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Pain is Your Friend: A “Painfully Honest” Messenger About Your Yoga Practice
Anyone who is suffering from chronic pain is already saying, “What is this idiot talking about?” Having suffered my own fair share of severe pain, I must say I would gladly have murdered that “friend” and buried it at the bottom of the garden. In this article, we will focus on acute pain, the type of pain that may arise during your practice, or within the subsequent day or so. We will explore the common situations that may give rise to pain, and the course of action you should follow.
When you experience pain, it is, in effect, your body trying to talk to you. Perhaps it’s saying that it’s not happy with the aberrant alignment it finds itself in, the damage that has been done to it, the tension patterns that are building up, or on a positive note, that structural change is taking place. More often than not, it is saying, “Back the hell off.’’
When doing asana (the physical practice), it’s easy enough to come across pain, either during the practice, straight after, or several days later. For a pursuit focused on balancing and opening the body in a gentle and controlled way, it sometimes seems we are instead putting our bodies through the wringer.
I spend six months every year in Goa helping yogis with their injuries, and it’s fair to say I find it hard to find enough time to see everybody. Many people come to yoga with existing injuries, aiming to use asana as a therapeutic modality. But unfortunately, a fair number of us manage to hurt our bodies with our practice. Hopefully, as yogis, we are more sensitive to what’s going on in our bodies, more easily noticing imbalances, tension patterns, and pain, but this is only possible if we take heed. It is very easy to get caught up in wanting to take our practice to the next level, ignoring what our bodies are trying to tell us.
Pain During Yoga Practice
Every time we step onto the mat, we are asking our bodies to move into positions that may present the potential for soft tissue damage. At particular danger of injury seem to be shoulders, low back, wrists, hips, knees, ankles, and neck (not much left). We may place strain on the joints and their supporting structures (ligaments and cartilage) or particular muscles or groups of muscles (e.g., hamstrings). So how do we interpret what our bodies are saying?
Padmasana (Lotus Pose) is the quintessential yoga pose, and as such, our eagerness to achieve a semblance of the posture seems to fill our ears with cotton wool. If your hip joints do not easily externally rotate, you are more than likely to experience pain in the knee (either medially or laterally) and/or the ankle (normally just below the front edge of the lateral (outside) ankle bone). This pain is due to the ligaments being stressed too much, and your body is saying, “Keep going, and damage will occur.”
Ligaments are only mildly elastic, allowing for perhaps only a six percent stretch before tissue damage happens, and they do not mend readily due to a minimal blood supply. Unless your ligaments are chronically shortened due to some prior trauma, there is nothing to be gained by overstretching them. Their job is to provide structural integrity to joints by restricting movement in undesired directions. By loosening them, you are not becoming more flexible. Instead, you are undermining their function.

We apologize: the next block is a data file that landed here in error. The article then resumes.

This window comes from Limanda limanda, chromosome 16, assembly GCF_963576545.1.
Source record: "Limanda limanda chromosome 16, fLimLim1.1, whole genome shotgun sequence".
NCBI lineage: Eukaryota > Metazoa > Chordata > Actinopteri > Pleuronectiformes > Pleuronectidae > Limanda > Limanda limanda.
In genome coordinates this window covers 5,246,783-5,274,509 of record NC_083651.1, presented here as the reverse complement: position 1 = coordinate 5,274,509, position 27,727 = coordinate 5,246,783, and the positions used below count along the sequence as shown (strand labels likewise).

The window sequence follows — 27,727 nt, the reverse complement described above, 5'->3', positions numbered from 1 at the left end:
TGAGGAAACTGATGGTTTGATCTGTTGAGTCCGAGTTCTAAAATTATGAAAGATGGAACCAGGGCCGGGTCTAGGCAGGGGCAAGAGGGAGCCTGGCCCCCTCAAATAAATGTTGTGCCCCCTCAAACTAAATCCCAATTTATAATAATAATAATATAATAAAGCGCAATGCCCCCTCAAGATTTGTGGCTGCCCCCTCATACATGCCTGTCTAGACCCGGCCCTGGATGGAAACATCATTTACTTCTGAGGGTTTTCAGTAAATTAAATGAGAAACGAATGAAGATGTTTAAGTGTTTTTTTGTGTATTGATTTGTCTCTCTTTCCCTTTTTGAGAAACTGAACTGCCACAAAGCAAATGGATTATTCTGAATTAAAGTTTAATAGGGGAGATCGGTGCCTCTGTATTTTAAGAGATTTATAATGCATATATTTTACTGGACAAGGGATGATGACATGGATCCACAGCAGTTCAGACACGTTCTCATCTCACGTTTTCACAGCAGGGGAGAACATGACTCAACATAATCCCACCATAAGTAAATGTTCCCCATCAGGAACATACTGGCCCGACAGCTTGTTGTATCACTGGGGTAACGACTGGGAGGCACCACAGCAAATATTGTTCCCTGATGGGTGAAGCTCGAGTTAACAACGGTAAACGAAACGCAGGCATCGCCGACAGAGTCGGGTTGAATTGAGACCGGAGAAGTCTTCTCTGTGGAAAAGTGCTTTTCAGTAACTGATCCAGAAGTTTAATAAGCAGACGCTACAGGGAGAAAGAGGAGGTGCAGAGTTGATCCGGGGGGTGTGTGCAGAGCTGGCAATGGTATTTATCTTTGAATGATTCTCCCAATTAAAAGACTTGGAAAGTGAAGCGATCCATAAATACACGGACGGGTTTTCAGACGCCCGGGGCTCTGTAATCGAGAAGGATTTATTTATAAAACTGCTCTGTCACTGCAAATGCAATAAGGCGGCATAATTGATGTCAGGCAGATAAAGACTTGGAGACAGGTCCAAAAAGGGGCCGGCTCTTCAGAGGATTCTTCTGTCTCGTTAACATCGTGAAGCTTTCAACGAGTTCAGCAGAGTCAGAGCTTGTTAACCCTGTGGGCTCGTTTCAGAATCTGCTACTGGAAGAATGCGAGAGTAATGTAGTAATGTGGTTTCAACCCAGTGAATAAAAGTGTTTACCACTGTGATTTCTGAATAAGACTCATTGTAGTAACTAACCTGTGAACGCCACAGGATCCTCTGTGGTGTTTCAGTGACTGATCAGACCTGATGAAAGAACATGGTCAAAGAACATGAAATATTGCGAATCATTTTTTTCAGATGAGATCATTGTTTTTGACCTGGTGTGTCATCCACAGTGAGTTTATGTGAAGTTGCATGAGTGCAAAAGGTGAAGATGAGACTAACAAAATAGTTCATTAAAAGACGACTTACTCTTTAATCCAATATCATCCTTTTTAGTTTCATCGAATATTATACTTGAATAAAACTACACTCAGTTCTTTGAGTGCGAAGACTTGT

So if you find yourself in this situation, don’t hang it out in the posture thinking that by suffering the pain, you will eventually open that area. You might hurt yourself before you get there. Instead, leave it and practice other poses that focus on the area where you want to increase flexibility. Then revisit the pose several weeks later to see if it is more comfortable. This is not the same situation as purposefully placing mild stress on the joints to elicit a positive response, such as with Yin Yoga.
In the case of Padmasana, it’s important to understand that a perceived lack of “openness” in your hips may not be related to soft tissue inflexibility. It’s entirely possible that inhibited external rotation is due to the construction of your hip joints. If that is the case, no amount of stretching will allow you to practice full Padmasana—and that’s okay.
Another area of common injury and pain is where the muscles attach to the bones by way of tendons (their origins and insertions). In this instance, the pain is sharp. Its exact location is easily determined.
Repeated stretching near your limit of flexibility may stress these areas, causing damage to the tendon fibers, resulting in inflammation. Due to all the forward folding in yoga, a frequent site for this type of pain is where the hamstrings attach to the ischial tuberosity (sit bone).
If you ignore this pain, which may start out as more of a niggling irritation, the injury is likely to worsen, become chronic, and start to hurt not only when you’re forward bending, but also when you’re sitting and walking. In these instances, you must modify in order to allow the inflamed area to recover. If you are feeling pain in a posture, you need to back off until it does not hurt. This may seem like common sense, but I bet that at many times during a yoga class, there are people just trying to ignore some pain or other, hoping that the later repercussions will not be too bad.
So what about when we feel a sudden sharp pain while practicing, and it hurts to move the offending limb (to varying degrees)? Do we plow on hoping that it will ease out? I would say no; the longer you go on, the more likely you are to make things worse. It is easy for the presence of endorphins and the distraction of the practice to mask the true extent of the damage.
The best course of action is to stop and initiate the RICE protocol (rest, ice, compression, elevation) as soon as possible. If you didn’t need it, no harm would be done, but if you did, you would benefit from prompt action. The icing, in particular, will reduce inflammation in the area and help lessen the amount of damage, and the sooner it is applied, the better.
When icing, never put the ice directly on the skin unless you are going to keep it moving (such as with an ice massage), and restrict the time of application to 20 minutes for more fleshy areas (e.g., thighs) and 10 minutes for bony areas like the feet and hands. You may ice frequently. Just allow a gap of at least 30 minutes between applications. A good indication that it is safe to reapply ice is that the skin and tissue have returned to normal temperature. Just remember icing for too long can cause tissue damage, especially on the fingers and toes—think of frostbite.
Pain After Yoga Practice
Okay, you have a nice practice, and then the next day, or the day after, you get that feeling like you’ve aged ten years overnight. Muscle soreness, tenderness, and stiffness permeate your body, and you feel like anything but a bendy yogi. The sensation may be very localized, restricted to one or two muscles, or it may cover a larger area. When the offending areas are in the resting position, you don’t feel pain. It is only when the muscles are contracted or stretched that you experience the full glory of what is happening.